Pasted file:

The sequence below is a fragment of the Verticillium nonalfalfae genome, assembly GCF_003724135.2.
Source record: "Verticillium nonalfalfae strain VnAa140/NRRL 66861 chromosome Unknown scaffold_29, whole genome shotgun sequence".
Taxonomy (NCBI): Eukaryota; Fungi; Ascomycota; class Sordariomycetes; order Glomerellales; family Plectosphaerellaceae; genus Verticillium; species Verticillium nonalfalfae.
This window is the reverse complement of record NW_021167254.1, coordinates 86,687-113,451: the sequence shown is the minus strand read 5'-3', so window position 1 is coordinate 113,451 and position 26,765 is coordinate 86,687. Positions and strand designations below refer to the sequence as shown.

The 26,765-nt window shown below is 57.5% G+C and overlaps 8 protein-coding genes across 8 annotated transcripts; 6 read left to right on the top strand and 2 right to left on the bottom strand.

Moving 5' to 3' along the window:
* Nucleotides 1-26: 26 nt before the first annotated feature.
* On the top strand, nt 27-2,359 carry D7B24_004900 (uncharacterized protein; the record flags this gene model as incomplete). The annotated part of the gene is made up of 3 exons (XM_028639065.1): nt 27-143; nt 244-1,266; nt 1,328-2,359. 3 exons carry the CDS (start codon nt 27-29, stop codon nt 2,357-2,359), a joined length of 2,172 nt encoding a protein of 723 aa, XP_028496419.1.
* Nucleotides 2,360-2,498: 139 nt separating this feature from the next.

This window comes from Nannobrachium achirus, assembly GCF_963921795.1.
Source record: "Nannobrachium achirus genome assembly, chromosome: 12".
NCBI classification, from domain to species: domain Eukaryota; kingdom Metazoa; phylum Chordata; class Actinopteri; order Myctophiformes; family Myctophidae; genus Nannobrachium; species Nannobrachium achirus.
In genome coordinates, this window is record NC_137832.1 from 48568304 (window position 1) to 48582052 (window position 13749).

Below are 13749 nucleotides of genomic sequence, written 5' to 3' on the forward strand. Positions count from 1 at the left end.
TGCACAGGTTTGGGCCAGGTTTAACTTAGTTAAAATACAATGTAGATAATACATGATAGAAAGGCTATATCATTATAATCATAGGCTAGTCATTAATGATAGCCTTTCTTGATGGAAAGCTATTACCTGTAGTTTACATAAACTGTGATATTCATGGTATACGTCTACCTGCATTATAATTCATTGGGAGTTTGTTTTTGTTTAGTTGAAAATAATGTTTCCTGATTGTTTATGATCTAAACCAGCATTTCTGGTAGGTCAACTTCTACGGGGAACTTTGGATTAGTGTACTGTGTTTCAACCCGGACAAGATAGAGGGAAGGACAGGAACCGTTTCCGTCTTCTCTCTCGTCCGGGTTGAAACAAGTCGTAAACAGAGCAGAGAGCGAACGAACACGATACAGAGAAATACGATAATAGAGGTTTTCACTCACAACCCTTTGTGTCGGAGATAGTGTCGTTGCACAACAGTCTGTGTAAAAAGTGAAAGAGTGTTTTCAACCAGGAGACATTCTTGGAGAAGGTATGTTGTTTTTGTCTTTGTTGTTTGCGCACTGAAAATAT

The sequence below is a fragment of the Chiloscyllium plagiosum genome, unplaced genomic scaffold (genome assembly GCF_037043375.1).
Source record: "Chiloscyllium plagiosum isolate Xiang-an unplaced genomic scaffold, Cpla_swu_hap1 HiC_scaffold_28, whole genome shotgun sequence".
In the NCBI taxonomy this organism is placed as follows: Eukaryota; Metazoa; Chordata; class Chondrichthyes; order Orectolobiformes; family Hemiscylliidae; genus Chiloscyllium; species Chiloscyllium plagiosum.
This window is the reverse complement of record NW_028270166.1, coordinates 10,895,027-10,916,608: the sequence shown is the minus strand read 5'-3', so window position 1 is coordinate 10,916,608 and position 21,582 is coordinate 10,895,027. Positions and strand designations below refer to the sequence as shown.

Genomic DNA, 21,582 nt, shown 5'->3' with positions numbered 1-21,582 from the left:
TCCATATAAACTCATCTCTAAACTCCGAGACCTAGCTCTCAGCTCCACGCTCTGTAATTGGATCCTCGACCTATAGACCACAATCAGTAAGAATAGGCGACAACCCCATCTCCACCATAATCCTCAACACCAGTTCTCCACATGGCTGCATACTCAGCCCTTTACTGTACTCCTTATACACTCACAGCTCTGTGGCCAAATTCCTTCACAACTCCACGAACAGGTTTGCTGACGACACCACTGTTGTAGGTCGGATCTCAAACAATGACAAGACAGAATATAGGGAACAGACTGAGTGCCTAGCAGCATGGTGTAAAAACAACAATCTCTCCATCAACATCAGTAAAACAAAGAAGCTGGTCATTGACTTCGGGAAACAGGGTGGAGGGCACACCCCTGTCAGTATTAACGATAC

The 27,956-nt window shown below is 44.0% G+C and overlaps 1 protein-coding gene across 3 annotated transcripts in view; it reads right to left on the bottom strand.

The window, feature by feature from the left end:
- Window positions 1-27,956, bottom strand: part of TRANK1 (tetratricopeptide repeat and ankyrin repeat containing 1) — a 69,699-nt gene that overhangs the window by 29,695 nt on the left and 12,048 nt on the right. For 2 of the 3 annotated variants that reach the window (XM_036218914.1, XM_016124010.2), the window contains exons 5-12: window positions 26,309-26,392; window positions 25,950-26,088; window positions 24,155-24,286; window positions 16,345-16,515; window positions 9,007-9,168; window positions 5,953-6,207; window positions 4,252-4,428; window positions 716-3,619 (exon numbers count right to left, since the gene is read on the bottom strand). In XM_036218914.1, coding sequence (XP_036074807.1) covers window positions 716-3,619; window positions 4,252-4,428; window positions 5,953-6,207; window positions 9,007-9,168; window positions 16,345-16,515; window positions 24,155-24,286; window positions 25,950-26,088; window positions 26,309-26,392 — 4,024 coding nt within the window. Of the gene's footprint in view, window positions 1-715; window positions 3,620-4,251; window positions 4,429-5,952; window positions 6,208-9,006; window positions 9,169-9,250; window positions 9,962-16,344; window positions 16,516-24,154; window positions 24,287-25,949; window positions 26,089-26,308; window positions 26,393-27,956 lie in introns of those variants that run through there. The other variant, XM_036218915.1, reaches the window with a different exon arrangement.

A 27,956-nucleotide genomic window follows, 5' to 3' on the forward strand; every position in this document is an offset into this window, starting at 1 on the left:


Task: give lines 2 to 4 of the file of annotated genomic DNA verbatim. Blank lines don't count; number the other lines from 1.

Source record: "Verticillium nonalfalfae strain VnAa140/NRRL 66861 chromosome Unknown scaffold_29, whole genome shotgun sequence".
Taxonomy (NCBI): Eukaryota; Fungi; Ascomycota; class Sordariomycetes; order Glomerellales; family Plectosphaerellaceae; genus Verticillium; species Verticillium nonalfalfae.
This window is the reverse complement of record NW_021167254.1, coordinates 86,687-113,451: the sequence shown is the minus strand read 5'-3', so window position 1 is coordinate 113,451 and position 26,765 is coordinate 86,687. Positions and strand designations below refer to the sequence as shown.